I’ve read lots of books on video game history. Some have been engrossing page-turners and some have been a bit amateurish and bland.

I’ve just finished Console Wars by Blake J. Harris, which I’d heard a lot about recently. The book is a somewhat dramatized account of the marketing battle between Sega and Nintendo in the 16-bit era.

If you were around in the early 1990s, you no doubt remember the Genesis vs SNES “war” that raged across the battlefields of magazines, TV, and school playgrounds. (“Genesis does what Nintendon’t” should definitely ring a very loud bell.) From my high school perspective, I loved the Genesis, but I was a SNES guy from before launch day (there was a small local video game rental shop that had gotten a Super Famicom and some games well before US launch, so even though I had been impressed by the first year or so of the Genesis, once I saw Actraiser I knew there was no going back). To me, I liked the Super NES’ graphic and sound capabilities much better, and I knew I had to be wherever Mario and Zelda and Metroid were gonna be, not to mention what Capcom and Konami were doing right out of the gate with games like Final Fight and Castlevania. However, having always embraced an all-inclusive attitude toward console gaming, I did love the Genesis for its super strong lineup of shmups (it doesn’t get much better than ThunderForce III) and the anime-flavored Renovation/Telenet/Wolfteam offerings like Valis and El Viento. (The TurboGrafx was interesting to me as well, but I didn’t actually own one until well after its retail life cycle had ended.) So the so-called “console war” didn’t affect me too much. I was willing to dive headfirst into any console as long as it had fun games on it, and have always maintained that attitude, so I felt like I was watching these shots fired between the companies from the sidelines. As far as I was concerned, neither of them needed to “win.”

Regardless of whether or not I was a casualty of said conflagration, Console Wars is fascinating because it shows what that same period of time was like from the perspective of those who were actually on the front lines. It is largely the story of Tom Kalinske, president of Sega of America at that time, starting from the day he was recruited to the company, and how he and his team (Al Nilsen, Shinobu Toyoda, Elizabeth Van Buskirk, and many others) were tasked with making the Genesis a solid contender to the great juggernaut that was Nintendo. Starting at a period of time after the launch of the Genesis but before the release of the SNES, we see what kind of impression the SNES made, the creation of Sonic the Hedgehog, who came up with the iconic “Sega Scream,” and possibly the most interesting (and frustrating) aspect, the constant internal battle between Sega of America and Sega of Japan (which I do remember hearing rumbles about back then).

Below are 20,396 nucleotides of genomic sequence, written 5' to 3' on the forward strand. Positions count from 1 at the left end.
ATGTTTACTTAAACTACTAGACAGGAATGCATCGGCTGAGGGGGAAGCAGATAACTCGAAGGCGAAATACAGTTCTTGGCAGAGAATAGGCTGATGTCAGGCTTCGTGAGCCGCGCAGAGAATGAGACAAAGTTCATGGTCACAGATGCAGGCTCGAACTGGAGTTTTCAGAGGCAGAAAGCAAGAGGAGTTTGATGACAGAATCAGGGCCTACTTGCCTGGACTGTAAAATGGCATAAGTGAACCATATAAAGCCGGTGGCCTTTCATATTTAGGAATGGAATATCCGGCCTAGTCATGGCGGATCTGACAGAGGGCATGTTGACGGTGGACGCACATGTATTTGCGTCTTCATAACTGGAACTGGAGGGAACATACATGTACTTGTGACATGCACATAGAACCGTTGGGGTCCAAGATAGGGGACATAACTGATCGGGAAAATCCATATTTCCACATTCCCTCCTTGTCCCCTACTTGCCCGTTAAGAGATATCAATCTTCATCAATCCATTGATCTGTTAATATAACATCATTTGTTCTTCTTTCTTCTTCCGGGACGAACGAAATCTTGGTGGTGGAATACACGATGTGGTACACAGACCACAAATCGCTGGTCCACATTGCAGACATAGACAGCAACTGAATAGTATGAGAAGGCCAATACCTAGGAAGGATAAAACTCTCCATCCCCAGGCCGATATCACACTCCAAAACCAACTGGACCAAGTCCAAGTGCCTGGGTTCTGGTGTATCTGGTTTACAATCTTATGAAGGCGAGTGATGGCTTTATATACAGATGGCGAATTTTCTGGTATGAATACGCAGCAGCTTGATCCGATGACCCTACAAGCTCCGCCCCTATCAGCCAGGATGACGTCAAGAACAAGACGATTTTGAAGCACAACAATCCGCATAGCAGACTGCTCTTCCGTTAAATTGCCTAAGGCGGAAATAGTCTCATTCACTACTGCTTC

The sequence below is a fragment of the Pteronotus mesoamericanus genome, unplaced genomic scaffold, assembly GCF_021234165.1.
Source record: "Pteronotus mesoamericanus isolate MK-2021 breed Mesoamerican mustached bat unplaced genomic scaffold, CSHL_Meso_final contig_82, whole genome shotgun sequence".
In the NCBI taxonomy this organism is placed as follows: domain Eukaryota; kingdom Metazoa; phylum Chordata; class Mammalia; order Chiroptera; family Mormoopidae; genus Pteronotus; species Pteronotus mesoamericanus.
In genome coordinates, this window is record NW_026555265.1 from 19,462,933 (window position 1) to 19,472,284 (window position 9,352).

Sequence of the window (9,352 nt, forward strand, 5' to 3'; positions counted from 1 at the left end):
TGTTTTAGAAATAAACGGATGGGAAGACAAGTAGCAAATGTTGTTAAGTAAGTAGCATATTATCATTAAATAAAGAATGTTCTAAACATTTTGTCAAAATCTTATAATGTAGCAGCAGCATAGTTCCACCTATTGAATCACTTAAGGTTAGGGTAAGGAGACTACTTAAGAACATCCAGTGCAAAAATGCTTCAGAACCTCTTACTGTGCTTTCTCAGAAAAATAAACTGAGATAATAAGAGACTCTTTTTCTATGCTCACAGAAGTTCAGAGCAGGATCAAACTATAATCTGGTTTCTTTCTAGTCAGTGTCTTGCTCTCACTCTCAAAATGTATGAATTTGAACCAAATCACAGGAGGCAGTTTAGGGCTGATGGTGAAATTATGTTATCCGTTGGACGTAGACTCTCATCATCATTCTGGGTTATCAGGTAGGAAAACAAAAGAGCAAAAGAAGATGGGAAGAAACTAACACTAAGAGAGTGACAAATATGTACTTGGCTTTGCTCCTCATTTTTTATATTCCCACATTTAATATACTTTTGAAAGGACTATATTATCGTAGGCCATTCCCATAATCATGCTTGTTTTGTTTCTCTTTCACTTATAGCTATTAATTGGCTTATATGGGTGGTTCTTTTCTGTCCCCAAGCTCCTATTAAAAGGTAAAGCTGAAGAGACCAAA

We also meet the players from the Nintendo side: well-known names such as Howard Lincoln, Peter Main, Howard Phillips, Minoru Arakawa, and of course Hiroshi Yamauchi. We learn about their reactions to Sega’s bravado, the infamous Nintendo/Sony/Philips SNES CD debacle, and the creation of Donkey Kong Country (which is sort of made out to be the final death blow to the Genesis, as Sega at the time were putzing around in the wrong direction with things like the 32X).

Other characters involved in this broad swath of history included Trip Hawkins and Electonic Arts, Olaf Olafssen and Sony, and Tengen and their spat with Nintendo, all of them trying to carve out their own piece of the video game industry pie.

Console Wars is written in a dramatized style, with lots of dialog and personal interaction between individuals that we can only assume is not 100% historically accurate, because how could it be? (That said, the author did interview almost everyone depicted in the book.) It does convey the information in a very readable fashion, which I think is probably the best way to make this a compelling read for anyone who’s not necessarily a gamer. So even though it reads a bit more like a novel than a straight documentation of events, the bottom line is that we find out what was going on on the inside, and it’s fascinating.

Console Wars is a great (and at 558 pages, substantial) read for video game history fans, marketing students, or any reader looking for an engrossing nonfiction account of the biggest pop culture war since Coke vs Pepsi.